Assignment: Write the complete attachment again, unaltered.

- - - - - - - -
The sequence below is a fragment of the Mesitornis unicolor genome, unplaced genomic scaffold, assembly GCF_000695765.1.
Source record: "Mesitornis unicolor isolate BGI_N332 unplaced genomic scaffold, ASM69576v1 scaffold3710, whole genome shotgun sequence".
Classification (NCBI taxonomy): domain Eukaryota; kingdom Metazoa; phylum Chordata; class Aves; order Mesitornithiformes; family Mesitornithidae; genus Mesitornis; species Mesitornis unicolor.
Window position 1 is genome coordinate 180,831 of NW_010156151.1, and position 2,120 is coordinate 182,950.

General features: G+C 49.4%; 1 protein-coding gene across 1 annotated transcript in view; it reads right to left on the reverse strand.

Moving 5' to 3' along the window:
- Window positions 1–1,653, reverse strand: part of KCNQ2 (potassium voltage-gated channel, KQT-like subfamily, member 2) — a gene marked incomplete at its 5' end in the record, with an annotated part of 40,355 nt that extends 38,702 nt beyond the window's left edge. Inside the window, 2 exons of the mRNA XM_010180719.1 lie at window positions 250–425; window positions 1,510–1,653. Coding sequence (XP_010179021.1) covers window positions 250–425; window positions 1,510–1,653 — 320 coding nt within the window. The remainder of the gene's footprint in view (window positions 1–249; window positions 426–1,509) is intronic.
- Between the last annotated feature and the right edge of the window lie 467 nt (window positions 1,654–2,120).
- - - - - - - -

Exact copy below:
The sequence below is a fragment of the Mesitornis unicolor genome, unplaced genomic scaffold, assembly GCF_000695765.1.
Source record: "Mesitornis unicolor isolate BGI_N332 unplaced genomic scaffold, ASM69576v1 scaffold3710, whole genome shotgun sequence".
Classification (NCBI taxonomy): domain Eukaryota; kingdom Metazoa; phylum Chordata; class Aves; order Mesitornithiformes; family Mesitornithidae; genus Mesitornis; species Mesitornis unicolor.
Window position 1 is genome coordinate 180,831 of NW_010156151.1, and position 2,120 is coordinate 182,950.

General features: G+C 49.4%; 1 protein-coding gene across 1 annotated transcript in view; it reads right to left on the reverse strand.

Moving 5' to 3' along the window:
- Window positions 1–1,653, reverse strand: part of KCNQ2 (potassium voltage-gated channel, KQT-like subfamily, member 2) — a gene marked incomplete at its 5' end in the record, with an annotated part of 40,355 nt that extends 38,702 nt beyond the window's left edge. Inside the window, 2 exons of the mRNA XM_010180719.1 lie at window positions 250–425; window positions 1,510–1,653. Coding sequence (XP_010179021.1) covers window positions 250–425; window positions 1,510–1,653 — 320 coding nt within the window. The remainder of the gene's footprint in view (window positions 1–249; window positions 426–1,509) is intronic.
- Between the last annotated feature and the right edge of the window lie 467 nt (window positions 1,654–2,120).